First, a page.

I think of these baby boomers – in truth I am one of them, on the tail end: The children of The Greatest Generation – “the children of their sacrifice,” as Bill Clinton called them. A generation so in love with itself that it was able to turn to the generation before, the one that saved the world from Fascism and Communism, and sneer at them, rejecting their traditions as vapid, their faith as naive and their sense of honor and duty as mere mechanisms triggered by guilt.

I think with their kids, The Greatest Generation dropped the ball. They came out of a depression and a war so eager to give their children everything – to rebuild the world around their children – that they threw things out of balance. The children who had never suffered or “done without” retorted with a wiseass, “Oh yeah? Don’t tell us we cannot have what we want; don’t tell us there must be consequences for our actions; don’t dare to define the truth to us. Everything that came before us is suspect and probably wrong.”

Not everything that came out of the boomer generation was bad, of course, but – as Bill Kristol has noted, the civil rights advances of the 1950′s were mostly accomplished by the tail-enders of The Greatest Generation.

Maybe that’s it. Maybe the boomers look to re-creation because they deconstructed everything that came before. Their parents had those old bourgeois “illusions” of family, faith and community to guide their lives and give them meaning, security and a clear sense of themselves. Having cast all of that aside, all the boomers have to cling to are themselves, their media, and the “greatests hits” of the soundtracks of their lives. Your thoughts?

Just noted that Dr. Sanity is also writing on this. I’m hoping some of the blogshrinks will explore it further.

Meanwhile, security is being beefed up for Obama.

Siggy – who makes his living pondering this stuff – does some more musing on this topic, and he gets progressively explicit in his thoughts on a mindset that demands martyrs or saviors. That’s actually very interesting when you recall that after Dubya was in office, there were multiple headlines talking about how Bill Clinton was the “Savior” of the world.

Related: Kill Bush Chic Has Never Been About Bush.
For Popes and Presidents it feels like 1981 out there.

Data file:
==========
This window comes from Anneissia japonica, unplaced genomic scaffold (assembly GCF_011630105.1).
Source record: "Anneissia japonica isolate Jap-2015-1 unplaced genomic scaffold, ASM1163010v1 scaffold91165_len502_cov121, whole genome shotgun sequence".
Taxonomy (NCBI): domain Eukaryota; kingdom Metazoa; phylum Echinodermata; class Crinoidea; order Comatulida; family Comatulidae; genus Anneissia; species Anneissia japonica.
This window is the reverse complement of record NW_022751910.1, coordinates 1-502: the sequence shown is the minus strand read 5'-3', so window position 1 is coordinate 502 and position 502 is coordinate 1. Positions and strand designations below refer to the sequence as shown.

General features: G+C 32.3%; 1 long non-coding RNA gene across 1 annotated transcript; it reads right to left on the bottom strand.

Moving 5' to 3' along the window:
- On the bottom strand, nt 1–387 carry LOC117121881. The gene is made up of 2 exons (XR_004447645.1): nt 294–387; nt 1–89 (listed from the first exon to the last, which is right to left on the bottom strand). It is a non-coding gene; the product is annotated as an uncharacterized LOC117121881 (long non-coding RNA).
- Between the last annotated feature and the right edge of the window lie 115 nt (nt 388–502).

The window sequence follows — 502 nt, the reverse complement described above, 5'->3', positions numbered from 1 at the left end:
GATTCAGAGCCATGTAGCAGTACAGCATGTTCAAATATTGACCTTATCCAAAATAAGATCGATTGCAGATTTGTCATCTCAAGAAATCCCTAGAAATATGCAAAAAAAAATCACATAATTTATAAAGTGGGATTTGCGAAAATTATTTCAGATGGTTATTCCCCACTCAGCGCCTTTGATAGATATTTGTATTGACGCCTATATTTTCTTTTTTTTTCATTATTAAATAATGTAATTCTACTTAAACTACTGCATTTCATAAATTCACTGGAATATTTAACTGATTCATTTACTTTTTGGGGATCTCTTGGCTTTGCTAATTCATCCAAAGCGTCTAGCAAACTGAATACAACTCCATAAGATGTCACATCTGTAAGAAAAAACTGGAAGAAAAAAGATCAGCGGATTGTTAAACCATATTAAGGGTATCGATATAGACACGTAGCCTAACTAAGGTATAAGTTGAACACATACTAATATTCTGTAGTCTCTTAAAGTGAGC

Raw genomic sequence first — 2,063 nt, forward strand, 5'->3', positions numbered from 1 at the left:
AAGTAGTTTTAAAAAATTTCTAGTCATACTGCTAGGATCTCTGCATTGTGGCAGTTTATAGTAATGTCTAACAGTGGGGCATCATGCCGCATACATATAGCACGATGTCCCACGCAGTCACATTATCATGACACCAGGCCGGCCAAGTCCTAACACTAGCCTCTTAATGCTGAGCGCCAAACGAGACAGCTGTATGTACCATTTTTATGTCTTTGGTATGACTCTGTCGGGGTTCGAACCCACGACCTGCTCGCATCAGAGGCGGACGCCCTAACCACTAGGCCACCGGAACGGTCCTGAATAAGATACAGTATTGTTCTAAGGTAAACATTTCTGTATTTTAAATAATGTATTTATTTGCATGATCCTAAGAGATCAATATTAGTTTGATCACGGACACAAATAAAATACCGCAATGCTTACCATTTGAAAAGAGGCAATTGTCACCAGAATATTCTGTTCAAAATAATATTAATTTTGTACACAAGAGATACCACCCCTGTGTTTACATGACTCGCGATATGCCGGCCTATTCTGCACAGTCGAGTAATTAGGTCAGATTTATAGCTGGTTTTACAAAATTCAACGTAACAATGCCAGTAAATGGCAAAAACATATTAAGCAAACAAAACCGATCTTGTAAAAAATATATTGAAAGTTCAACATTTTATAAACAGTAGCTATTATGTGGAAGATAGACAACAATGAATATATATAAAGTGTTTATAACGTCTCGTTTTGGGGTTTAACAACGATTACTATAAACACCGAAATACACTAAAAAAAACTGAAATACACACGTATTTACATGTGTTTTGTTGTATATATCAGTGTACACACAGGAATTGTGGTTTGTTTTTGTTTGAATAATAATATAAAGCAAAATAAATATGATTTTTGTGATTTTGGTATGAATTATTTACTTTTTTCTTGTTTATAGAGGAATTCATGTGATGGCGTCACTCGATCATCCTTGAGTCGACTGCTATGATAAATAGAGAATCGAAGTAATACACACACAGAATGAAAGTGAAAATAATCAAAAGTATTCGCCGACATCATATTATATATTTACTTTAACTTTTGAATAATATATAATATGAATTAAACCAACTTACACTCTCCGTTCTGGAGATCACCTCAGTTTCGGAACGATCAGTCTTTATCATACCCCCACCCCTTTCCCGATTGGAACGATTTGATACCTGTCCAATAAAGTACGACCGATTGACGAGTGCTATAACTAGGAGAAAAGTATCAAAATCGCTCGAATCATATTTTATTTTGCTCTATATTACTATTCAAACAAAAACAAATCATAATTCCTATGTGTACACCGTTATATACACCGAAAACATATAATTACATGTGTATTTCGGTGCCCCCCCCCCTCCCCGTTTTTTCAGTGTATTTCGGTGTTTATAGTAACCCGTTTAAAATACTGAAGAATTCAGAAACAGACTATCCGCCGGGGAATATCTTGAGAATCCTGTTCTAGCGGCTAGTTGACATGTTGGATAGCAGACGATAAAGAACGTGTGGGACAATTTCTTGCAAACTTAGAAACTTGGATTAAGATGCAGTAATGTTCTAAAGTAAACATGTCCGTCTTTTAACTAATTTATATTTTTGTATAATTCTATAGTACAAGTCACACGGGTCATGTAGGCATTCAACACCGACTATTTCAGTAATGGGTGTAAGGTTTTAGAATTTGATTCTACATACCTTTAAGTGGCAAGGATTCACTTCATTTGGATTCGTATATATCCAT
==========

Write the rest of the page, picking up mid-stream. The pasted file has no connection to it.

Small Dead Animals linked. Thanks Kate!

About Elizabeth Scalia
  • Pal2Pal

    I was 17 and a brand new freshman in college when JFK was assassinated. At the end of that long and horrible day, I knew that I had changed. I remember calling back home from Michigan to New York and begging my Mother to explain it all to me. She said, “Dear, today you have become an adult. Your childhood is forever over.” Then I heard my Mother, a lifelong Republican and certainly not a Kennedy supporter, cry. That was almost as shocking as the events of the day.

    As to Baby Boomers – I am a Charter Boomer and lived those years of the sixties in all their misery and violence. I can’t speak for others, but with me and my friends, the complaint against our Greatest Generation parents and relatives, many who fought in WWII, was the negativity. My parents were terrible misers and seemed scared all the time about spending any money. Every dime was saved that could be saved. They had little faith in America or the American Dream. They were products of the Depression and to their dying day they remained forever scarred by that experience. Even though they were both professionals and we lived a solid upper middle class lifestyle, they never bought a thing they didn’t need, never took any chances or risks. I had an entrepreneurial bent and they did everything to discourage it. Failure, it seemed, was always knocking on the door in their minds, even though not in fact, since they were both considered successful. It was the driving force in my childhood — potential impending doom.

  • stephanie

    I guess it’s not all that surprising to me that the left is so concerned, always, about assassination. In modern history, the political leaders assassignated in their lifetimes were, after all, by and large figures from the left, not the right. Just as those who lived through the depression were afraid that financial catastrophe was always just around the corner (see commenter above), those on the left who watched their icons be assassignated are always afraid that it will happen again. It’s human nature, I believe.

  • Joseph

    I would have to say that Pal2Pal’s characterization strikes a clear chord with me. Now that both my parents are gone, what I remember the most is how fundamentally unhappy they were, despite relative material success and the formula of home ownership, a new car every five years, family [by which is meant the Norman Rockwell Thanksgiving Dinner, of which they staged many], and sending their only child to college.

    The reason is that their lives were ruled by fear. The family they wanted, and that so many on the right still want,is the family of Ozzie and Harriet Nelson–a world where there nothing more serious than Ozzie discovering a button missing off his new cardigan sweater as soon as he walks into the Malt Shop. The family they got was that of Archie Bunker, where you had to deal with the fact that the Black Jeffersons